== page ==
My desktop isn’t a problem, but the Dell laptop issued by my employer is a pain. It can take over an hour to load the models I work on, so I only shut down over the weekend and sleep it weeknights. Every time some BS, probably hidden behind admin credentials by IBM will wake it up within 20 minutes. Luckily I’ve discovered pulling the power and leaving it in battery keeps it asleep.


You might be able to fix this by disabling “modern standby”. That was the key on my Dell laptop from work having the same issue and threatening to melt my backpack every night.


I’m not sure the corporate lockdown will allow that, but I’ll look into it thanks.

@Zerush@lemmy.ml avatar

No problem

  • Under “Power Options,” click "Change what the power buttons do."
  • Click the “Change settings that are currently unavailable” link near the top of the page.
  • Deselect Fast Startup (Recommended)
  • Save Changes
  • Done


It always amuses me when people say that Windows is easier to use than Linux, which is absolutely false and only coincides with basic functions, but not if you want to make Windows do what the you want and not the other way around. Windows allows you to tame it completely, it has all the necessary settings, but naturally these are becoming less and less intuitive and more hidden.

@Squirrel@thelemmy.club avatar

It’s easier for people who don’t know what they’re doing. The limitations keep those users from breaking things and provide a decent out-of-the-box experience for the user. The very same limitations feel, well, limiting to users like you.


One of us. One of us.

@Squirrel@thelemmy.club avatar

I mean, I’m not, but only because I am too lazy to change (so far). I’ve been remarkably content with the Steam Deck desktop experience, so I’m leaning more and more towards Linux.

vox, (edited )
@vox@sopuli.xyz avatar

fast startup is pretty good tho.
win11 tases painfully long time to coldboot (2-3 minutes, somehow even slower than linux boot times on an 8 year old laptop) even from a fast nvme drive and fast boot solves that issue

@Zerush@lemmy.ml avatar

In 2-3 minutes I am already posting on Lemmy with W10, there is not much difference between cold and fast boot, it may be because of the SSD. I prefer cold boot, because with fast boot it boots maybe a few seconds faster, but a lot of garbage remains in memory that slows down the system.

@deafboy@lemmy.world avatar

Sleep has always been a hit or miss. My HP probook would wake up just to tell me the battery is low. Then, proceeded to sleep, because the battery was low. Then, wake up, to tell me the battery is low…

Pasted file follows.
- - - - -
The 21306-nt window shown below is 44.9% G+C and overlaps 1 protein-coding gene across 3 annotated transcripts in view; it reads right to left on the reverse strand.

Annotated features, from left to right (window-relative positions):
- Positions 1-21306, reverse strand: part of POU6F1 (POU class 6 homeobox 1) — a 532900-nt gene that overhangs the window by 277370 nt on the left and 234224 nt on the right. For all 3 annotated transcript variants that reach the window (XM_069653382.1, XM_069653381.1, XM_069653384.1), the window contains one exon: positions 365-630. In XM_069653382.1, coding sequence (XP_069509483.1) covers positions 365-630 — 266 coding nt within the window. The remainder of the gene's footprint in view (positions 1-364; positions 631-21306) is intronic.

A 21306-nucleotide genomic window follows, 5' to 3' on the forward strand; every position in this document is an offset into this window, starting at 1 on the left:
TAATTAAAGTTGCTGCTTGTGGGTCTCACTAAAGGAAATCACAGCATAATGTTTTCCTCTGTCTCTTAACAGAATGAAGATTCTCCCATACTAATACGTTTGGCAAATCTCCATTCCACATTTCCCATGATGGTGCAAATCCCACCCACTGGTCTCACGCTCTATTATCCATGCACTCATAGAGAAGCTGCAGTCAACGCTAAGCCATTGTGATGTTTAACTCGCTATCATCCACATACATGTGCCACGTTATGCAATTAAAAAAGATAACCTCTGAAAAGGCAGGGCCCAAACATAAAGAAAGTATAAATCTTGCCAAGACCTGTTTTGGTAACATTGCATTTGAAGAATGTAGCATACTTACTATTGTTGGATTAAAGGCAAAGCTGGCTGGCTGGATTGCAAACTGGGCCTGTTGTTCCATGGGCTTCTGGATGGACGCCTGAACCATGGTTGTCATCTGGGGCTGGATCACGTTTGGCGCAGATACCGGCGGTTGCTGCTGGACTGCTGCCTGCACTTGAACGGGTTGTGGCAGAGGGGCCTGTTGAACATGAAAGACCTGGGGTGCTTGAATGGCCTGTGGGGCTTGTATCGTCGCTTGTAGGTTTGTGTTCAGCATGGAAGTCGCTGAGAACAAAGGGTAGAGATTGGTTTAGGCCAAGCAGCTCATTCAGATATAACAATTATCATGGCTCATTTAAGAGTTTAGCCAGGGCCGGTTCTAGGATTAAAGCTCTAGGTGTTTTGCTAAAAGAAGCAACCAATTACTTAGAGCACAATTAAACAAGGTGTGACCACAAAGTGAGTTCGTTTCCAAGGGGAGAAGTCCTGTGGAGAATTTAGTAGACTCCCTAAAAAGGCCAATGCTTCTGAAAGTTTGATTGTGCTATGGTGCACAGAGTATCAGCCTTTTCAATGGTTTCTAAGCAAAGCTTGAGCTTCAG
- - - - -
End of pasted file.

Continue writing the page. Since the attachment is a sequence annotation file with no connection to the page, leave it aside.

@Zerush@lemmy.ml avatar

This is the other drawback, standby consumes battery


That would be a product of the HP code mills.


I have a Mac / Linux background. I took a job where I supported primarily Windows machines. I remember wanting to set a machine to NTP to solve an out-of-sync time issue. I knew what the goddamned computer protocol was, but futzed around trying to find where I could enable it for ten minutes. Windows is confusing as fuck. I say that as a person who has since learned where shit is in this bullshit OS.

@Zerush@lemmy.ml avatar

Yes, I know. This is why it amuses me when someone says that Windows is a good system for beginners. It is only at first glance, but if you want to access more in-depth configurations so that it does what you want and not the other way around, which is possible, it quickly becomes Comanche territory. Certainly nothing for newbees.


just as i saw this post my computer i put to sleep woke up presumably because updates pending or some bullshit like that


pff, just power the PC off completely, that’l put it to sleep. Don’t trust that windows actually powers it off? Unplug the thing! While you are at it power off that phone of yours completely, that’l put the annoying notifications sounds and buzzing to rest.

@cupcakezealot@lemmy.blahaj.zone avatar

relatable. do windows pcs also have cats curled up between their legs?


Huh, I have the opposite issue on my new tablet. If it stays in sleep mode for more than an hour while unplugged, it goes into full shutdown mode and has to be booted up when I need it again. Asus flow z13